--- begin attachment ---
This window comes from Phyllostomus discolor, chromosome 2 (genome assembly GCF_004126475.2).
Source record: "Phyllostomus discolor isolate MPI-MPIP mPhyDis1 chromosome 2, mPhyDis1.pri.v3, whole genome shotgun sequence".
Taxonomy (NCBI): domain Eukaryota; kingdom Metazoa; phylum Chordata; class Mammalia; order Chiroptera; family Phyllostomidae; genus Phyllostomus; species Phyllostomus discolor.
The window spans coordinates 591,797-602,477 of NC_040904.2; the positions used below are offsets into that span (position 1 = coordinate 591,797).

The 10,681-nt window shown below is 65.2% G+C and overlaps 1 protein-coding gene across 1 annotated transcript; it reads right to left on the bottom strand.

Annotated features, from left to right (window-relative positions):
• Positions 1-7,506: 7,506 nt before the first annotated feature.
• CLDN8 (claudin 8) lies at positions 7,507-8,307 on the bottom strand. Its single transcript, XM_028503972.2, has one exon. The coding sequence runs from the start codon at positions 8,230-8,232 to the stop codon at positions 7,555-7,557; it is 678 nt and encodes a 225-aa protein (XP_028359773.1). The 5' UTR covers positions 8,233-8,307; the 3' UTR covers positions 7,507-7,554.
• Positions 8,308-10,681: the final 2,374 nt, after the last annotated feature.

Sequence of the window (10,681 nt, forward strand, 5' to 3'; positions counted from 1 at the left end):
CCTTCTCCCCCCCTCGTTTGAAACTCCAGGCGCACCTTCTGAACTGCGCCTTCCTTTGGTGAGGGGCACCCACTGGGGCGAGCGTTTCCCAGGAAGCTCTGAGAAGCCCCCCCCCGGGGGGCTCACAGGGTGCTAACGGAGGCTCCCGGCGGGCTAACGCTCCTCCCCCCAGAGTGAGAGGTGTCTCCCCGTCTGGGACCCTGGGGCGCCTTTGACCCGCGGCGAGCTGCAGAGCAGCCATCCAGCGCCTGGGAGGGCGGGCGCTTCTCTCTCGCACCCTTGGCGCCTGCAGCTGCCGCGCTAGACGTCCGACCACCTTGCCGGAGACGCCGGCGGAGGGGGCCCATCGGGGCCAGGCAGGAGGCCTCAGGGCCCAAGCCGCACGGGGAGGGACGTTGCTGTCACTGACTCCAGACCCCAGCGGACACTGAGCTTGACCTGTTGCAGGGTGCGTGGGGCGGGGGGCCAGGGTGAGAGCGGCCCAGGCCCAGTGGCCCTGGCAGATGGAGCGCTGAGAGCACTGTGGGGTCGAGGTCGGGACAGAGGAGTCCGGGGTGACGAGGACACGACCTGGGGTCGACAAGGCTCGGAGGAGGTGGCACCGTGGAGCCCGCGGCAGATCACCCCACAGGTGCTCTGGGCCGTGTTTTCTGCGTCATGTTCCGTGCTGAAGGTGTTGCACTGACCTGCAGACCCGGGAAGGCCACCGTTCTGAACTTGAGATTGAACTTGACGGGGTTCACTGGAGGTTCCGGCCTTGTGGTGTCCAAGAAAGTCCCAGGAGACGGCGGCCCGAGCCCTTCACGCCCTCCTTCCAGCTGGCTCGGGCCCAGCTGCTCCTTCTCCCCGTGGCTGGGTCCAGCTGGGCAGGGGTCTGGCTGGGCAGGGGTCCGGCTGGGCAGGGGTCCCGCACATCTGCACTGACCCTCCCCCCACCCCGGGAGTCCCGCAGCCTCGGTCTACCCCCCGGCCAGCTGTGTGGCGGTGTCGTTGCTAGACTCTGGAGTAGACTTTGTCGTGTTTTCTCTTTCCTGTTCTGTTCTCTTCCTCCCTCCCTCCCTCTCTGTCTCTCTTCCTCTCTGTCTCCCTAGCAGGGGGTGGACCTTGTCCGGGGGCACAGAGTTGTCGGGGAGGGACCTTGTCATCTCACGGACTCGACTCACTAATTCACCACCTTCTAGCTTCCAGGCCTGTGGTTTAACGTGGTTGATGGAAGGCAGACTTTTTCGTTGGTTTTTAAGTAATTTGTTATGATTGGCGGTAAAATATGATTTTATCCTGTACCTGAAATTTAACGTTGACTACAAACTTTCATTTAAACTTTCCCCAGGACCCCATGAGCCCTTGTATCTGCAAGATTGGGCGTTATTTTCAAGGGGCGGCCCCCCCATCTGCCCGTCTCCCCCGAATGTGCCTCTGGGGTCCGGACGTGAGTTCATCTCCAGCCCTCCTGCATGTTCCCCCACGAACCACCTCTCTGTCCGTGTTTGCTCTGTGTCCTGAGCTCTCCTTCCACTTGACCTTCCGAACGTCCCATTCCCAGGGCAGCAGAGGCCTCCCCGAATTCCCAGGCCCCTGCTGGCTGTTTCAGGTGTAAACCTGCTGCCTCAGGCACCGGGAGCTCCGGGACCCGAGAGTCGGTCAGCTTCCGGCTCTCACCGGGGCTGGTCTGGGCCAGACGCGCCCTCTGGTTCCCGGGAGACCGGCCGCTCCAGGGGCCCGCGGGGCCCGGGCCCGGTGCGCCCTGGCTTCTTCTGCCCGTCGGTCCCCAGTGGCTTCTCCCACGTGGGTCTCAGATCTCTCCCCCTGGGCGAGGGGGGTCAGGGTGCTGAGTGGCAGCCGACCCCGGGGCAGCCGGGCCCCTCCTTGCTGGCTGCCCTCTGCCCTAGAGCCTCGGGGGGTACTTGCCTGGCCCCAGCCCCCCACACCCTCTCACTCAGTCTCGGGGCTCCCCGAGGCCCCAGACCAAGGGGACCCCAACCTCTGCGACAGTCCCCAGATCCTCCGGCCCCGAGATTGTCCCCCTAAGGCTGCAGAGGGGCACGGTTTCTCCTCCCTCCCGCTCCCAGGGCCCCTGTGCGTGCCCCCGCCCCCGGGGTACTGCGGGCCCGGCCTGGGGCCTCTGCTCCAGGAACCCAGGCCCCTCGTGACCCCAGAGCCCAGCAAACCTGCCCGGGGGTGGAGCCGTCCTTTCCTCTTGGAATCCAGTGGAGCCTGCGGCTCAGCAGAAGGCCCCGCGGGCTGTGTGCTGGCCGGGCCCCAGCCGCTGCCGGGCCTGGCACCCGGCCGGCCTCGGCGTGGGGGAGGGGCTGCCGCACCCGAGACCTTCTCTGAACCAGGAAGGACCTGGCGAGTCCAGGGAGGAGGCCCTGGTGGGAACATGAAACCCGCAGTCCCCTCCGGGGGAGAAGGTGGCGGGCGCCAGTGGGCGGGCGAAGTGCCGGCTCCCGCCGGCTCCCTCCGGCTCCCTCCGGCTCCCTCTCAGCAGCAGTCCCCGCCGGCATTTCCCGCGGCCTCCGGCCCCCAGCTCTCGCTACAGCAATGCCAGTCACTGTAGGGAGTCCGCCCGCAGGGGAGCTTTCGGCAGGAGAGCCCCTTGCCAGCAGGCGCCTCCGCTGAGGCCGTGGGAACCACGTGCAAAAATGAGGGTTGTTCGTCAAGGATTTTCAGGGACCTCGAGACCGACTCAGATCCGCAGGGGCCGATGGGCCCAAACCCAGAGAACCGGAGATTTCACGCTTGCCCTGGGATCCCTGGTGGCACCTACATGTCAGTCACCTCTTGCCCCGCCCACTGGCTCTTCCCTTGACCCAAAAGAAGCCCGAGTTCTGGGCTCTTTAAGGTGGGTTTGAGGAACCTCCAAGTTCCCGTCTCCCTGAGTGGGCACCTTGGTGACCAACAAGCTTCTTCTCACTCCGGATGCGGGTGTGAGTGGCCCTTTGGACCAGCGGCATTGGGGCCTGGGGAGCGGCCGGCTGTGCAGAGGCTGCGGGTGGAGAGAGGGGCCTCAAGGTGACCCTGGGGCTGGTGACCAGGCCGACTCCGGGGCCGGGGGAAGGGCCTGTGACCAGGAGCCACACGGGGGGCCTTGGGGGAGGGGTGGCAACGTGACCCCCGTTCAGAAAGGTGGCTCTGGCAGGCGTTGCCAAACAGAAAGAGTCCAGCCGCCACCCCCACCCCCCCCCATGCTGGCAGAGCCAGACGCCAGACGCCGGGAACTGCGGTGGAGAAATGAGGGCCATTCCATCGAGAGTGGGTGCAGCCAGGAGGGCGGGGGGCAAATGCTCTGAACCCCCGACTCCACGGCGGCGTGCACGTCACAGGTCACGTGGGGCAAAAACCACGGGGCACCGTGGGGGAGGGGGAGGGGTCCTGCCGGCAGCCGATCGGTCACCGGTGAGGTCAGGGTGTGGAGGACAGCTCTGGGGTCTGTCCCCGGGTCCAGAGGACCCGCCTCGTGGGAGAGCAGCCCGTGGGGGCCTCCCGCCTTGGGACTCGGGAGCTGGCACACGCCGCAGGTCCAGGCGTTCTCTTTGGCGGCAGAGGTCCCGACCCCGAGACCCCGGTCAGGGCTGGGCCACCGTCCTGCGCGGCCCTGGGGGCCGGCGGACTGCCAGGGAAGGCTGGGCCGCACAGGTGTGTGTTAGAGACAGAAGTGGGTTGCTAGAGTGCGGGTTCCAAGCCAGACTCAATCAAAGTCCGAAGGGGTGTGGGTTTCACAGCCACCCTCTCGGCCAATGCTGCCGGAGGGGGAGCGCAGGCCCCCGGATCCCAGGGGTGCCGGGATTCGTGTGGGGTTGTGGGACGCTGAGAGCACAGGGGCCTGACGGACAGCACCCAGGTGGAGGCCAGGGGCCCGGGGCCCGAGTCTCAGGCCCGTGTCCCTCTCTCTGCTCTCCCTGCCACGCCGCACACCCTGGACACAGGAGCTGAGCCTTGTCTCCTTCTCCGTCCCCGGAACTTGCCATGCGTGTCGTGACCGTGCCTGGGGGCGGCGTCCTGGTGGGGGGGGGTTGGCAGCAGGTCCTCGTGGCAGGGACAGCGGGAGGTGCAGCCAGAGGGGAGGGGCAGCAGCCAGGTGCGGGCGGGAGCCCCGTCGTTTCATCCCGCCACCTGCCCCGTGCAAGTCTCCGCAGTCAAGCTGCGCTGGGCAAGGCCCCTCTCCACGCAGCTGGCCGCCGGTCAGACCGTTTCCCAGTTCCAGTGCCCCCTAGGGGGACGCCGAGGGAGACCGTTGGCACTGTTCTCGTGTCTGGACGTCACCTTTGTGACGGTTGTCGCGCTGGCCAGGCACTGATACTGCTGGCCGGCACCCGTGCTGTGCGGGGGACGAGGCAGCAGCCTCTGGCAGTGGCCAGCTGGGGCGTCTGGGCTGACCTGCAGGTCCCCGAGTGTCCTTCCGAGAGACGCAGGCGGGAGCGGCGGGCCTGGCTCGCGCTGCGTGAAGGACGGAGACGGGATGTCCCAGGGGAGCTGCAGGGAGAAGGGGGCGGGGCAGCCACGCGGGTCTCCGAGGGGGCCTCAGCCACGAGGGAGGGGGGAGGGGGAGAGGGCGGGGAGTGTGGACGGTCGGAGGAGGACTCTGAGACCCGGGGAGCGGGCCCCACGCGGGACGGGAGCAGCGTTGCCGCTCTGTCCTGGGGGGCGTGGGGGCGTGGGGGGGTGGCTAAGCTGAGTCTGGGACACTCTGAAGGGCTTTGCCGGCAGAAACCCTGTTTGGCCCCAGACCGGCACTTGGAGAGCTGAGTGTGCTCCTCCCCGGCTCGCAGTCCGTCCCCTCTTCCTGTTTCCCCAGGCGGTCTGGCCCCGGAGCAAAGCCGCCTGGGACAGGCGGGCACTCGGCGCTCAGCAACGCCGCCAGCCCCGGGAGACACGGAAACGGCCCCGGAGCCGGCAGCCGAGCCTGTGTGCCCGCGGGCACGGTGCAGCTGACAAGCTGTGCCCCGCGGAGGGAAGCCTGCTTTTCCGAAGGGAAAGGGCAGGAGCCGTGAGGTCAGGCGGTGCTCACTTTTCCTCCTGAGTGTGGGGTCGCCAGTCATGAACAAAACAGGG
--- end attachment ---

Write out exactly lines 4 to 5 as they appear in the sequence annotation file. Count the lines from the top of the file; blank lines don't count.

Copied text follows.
The window spans coordinates 591,797-602,477 of NC_040904.2; the positions used below are offsets into that span (position 1 = coordinate 591,797).

The 10,681-nt window shown below is 65.2% G+C and overlaps 1 protein-coding gene across 1 annotated transcript; it reads right to left on the bottom strand.